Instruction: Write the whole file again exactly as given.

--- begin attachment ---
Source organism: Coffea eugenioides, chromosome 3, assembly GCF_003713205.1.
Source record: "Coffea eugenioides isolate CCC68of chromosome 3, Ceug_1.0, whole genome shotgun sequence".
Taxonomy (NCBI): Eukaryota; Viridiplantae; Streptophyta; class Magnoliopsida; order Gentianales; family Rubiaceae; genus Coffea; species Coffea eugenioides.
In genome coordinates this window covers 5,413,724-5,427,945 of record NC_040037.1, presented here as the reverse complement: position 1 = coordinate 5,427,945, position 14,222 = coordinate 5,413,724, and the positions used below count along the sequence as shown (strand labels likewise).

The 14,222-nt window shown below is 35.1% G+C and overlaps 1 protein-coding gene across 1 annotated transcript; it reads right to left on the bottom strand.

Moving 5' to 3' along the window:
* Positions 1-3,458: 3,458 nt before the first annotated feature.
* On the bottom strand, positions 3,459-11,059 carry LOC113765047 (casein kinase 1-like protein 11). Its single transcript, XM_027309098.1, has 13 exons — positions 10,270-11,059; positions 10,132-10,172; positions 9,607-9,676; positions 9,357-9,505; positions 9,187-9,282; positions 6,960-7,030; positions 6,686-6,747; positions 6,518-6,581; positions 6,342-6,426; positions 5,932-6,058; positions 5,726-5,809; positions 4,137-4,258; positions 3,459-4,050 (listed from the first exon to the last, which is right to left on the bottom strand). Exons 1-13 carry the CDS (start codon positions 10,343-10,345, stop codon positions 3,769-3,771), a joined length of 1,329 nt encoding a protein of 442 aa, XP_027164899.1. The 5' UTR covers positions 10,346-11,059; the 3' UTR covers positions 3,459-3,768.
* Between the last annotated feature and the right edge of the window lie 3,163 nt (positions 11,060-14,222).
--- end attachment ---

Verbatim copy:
Source organism: Coffea eugenioides, chromosome 3, assembly GCF_003713205.1.
Source record: "Coffea eugenioides isolate CCC68of chromosome 3, Ceug_1.0, whole genome shotgun sequence".
Taxonomy (NCBI): Eukaryota; Viridiplantae; Streptophyta; class Magnoliopsida; order Gentianales; family Rubiaceae; genus Coffea; species Coffea eugenioides.
In genome coordinates this window covers 5,413,724-5,427,945 of record NC_040037.1, presented here as the reverse complement: position 1 = coordinate 5,427,945, position 14,222 = coordinate 5,413,724, and the positions used below count along the sequence as shown (strand labels likewise).

The 14,222-nt window shown below is 35.1% G+C and overlaps 1 protein-coding gene across 1 annotated transcript; it reads right to left on the bottom strand.

Moving 5' to 3' along the window:
* Positions 1-3,458: 3,458 nt before the first annotated feature.
* On the bottom strand, positions 3,459-11,059 carry LOC113765047 (casein kinase 1-like protein 11). Its single transcript, XM_027309098.1, has 13 exons — positions 10,270-11,059; positions 10,132-10,172; positions 9,607-9,676; positions 9,357-9,505; positions 9,187-9,282; positions 6,960-7,030; positions 6,686-6,747; positions 6,518-6,581; positions 6,342-6,426; positions 5,932-6,058; positions 5,726-5,809; positions 4,137-4,258; positions 3,459-4,050 (listed from the first exon to the last, which is right to left on the bottom strand). Exons 1-13 carry the CDS (start codon positions 10,343-10,345, stop codon positions 3,769-3,771), a joined length of 1,329 nt encoding a protein of 442 aa, XP_027164899.1. The 5' UTR covers positions 10,346-11,059; the 3' UTR covers positions 3,459-3,768.
* Between the last annotated feature and the right edge of the window lie 3,163 nt (positions 11,060-14,222).